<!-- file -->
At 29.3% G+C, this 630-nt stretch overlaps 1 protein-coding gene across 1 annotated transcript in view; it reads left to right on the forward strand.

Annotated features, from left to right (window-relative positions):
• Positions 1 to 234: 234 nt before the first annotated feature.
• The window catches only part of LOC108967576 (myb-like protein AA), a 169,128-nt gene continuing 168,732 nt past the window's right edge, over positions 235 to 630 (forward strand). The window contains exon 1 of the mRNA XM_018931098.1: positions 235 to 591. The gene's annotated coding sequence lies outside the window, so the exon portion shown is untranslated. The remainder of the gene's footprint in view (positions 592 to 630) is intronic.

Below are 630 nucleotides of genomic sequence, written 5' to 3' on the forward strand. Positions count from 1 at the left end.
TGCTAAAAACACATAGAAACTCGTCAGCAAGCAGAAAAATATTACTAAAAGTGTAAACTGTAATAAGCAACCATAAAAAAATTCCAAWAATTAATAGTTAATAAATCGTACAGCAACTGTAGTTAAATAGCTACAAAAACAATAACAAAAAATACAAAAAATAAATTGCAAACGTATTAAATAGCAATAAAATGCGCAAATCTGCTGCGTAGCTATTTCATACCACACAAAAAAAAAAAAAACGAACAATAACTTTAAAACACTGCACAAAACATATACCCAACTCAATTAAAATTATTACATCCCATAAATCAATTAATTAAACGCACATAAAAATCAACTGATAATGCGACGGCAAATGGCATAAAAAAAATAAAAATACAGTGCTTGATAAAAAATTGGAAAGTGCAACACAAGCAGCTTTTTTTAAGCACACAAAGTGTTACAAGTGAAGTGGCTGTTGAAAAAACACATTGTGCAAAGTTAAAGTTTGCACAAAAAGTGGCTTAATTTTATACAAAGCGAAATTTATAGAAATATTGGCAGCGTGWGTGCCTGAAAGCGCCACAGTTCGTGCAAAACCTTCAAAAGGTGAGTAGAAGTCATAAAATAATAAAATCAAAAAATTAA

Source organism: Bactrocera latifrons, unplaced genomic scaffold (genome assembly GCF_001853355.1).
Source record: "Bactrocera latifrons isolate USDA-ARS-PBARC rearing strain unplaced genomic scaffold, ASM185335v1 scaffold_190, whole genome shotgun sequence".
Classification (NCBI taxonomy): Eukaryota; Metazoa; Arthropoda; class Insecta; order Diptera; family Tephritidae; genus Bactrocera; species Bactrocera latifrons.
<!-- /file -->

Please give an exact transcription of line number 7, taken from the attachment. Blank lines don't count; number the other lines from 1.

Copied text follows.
Source organism: Bactrocera latifrons, unplaced genomic scaffold (genome assembly GCF_001853355.1).